Subliminal advertising is the use of subtle messages to evoke the subconscious of the people, inducing them to hold a favorable stand over a product. There has been a lot of controversy revolving over this form of advertising. While on one hand, we have a faction of people disbelieving that such a thing exists; on the other hand, we have people who claim it as an act of unfairness, a witchery that makes them buy what they do not want to buy.
- The term was first coined in 1957 by a researcher named James Vicary. He inserted the phrases – “drink coca cola” and “eat popcorn” into a movie, long enough to awaken the subconscious of the viewers. The results? Voila, the sales of cola and popcorn boosted, allegedly. Vicary later admitted that his whole research was a hoax. So much for the accuracy of research, right?
- Vicary fired a bullet – blindfolded, and yet hit the bull’s eye. In 1999, a Harvard study proved that subliminal messages do evoke the subconscious.
- In contrary to traditional advertising, which focuses entirely on drawing the attention of the public towards any given product, subliminal advertising does the same deed in a shrewd manner. Think of subliminal messages as the moon in the morning sky, at times you see it, and at times you don’t, but just because you do not see it, its existence cannot be denied.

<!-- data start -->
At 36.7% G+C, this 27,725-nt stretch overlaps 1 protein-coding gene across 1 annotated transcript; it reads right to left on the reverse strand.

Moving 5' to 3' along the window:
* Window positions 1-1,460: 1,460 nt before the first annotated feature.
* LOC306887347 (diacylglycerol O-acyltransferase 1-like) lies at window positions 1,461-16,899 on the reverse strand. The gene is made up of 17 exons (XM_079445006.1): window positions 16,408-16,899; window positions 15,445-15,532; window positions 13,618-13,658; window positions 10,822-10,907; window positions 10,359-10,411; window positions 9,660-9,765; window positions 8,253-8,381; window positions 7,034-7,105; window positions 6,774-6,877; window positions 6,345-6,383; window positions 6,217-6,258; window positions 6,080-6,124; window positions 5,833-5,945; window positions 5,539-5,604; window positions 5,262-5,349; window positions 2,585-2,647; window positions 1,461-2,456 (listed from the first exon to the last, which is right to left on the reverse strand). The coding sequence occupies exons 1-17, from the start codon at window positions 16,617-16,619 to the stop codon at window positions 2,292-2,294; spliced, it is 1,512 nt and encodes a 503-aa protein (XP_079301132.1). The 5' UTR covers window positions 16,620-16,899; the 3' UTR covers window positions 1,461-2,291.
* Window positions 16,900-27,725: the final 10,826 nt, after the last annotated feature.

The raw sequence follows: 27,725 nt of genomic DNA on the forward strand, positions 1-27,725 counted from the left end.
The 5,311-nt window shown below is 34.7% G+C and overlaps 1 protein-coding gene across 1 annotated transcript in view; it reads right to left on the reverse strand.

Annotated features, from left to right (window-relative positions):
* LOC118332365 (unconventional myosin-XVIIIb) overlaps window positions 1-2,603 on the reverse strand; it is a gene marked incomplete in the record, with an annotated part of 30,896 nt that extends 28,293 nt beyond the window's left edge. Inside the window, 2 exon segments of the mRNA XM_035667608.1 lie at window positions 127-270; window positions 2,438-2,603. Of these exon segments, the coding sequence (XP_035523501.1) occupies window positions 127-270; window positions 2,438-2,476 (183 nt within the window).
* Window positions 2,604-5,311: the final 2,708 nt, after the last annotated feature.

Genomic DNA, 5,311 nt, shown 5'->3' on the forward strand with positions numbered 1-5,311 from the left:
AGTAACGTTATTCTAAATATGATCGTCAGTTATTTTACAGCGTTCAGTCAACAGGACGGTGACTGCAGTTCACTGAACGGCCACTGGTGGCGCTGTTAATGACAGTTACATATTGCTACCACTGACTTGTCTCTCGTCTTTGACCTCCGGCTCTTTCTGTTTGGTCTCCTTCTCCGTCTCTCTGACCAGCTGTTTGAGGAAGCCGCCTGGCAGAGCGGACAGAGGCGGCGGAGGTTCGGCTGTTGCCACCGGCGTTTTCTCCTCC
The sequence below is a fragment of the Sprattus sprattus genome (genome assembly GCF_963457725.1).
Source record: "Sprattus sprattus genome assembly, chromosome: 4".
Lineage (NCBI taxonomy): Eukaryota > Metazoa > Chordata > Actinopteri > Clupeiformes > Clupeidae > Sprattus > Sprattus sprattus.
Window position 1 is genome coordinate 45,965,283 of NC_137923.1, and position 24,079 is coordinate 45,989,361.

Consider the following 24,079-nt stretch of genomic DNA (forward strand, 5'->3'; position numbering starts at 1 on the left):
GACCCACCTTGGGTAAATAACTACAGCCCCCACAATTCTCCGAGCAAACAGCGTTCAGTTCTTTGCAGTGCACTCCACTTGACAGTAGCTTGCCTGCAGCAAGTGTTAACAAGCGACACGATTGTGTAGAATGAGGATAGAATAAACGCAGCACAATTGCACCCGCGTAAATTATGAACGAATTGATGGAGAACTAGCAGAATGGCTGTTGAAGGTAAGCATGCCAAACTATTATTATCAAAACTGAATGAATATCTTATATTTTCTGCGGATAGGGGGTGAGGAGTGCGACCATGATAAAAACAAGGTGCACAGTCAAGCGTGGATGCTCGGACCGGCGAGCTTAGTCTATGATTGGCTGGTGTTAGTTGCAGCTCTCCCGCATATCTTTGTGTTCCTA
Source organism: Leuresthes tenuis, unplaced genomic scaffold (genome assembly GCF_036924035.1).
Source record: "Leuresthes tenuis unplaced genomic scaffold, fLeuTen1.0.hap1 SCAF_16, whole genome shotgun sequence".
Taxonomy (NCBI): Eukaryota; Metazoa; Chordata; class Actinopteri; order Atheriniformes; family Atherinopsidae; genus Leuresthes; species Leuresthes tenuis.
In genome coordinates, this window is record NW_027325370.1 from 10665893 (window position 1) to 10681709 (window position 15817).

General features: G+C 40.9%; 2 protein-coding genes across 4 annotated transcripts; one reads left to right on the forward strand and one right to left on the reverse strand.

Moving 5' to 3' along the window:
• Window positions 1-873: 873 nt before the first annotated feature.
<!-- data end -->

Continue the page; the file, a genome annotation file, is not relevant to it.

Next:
- Companies such as Coca-Cola, Baskin Robbins, and even Amazon have conveyed subliminal messages to the masses. Either these companies have used it, or we see what we like to see, and derive our own meaning out of it.
The debate regarding the existence of subliminal advertising rages on till date. In some countries, use of such form of advertising is banned. Let us assume that these countries are taking precautions for a problem that does not exist. One never knows though, as to who is twisting our arm to do what. If subliminal advertising does exist, I’d call it the “master of puppets.”
Sridhar Venkateswaran15 Posts
A voracious reader who is highly opinionated and, on a philosophical quest to find meaning. Sridhar loves to be in solitude and, listen to the silent screams of his dualistic soul. A true believer in the phrase — “A word after a word after a word is power”
An enthusiastic part-time freelancer who enjoys programming. His Aim is to build conceptional and analytical products for a better tomorrow with sheer commitment towards becoming better every day and an eagerness to learn from people across different industries.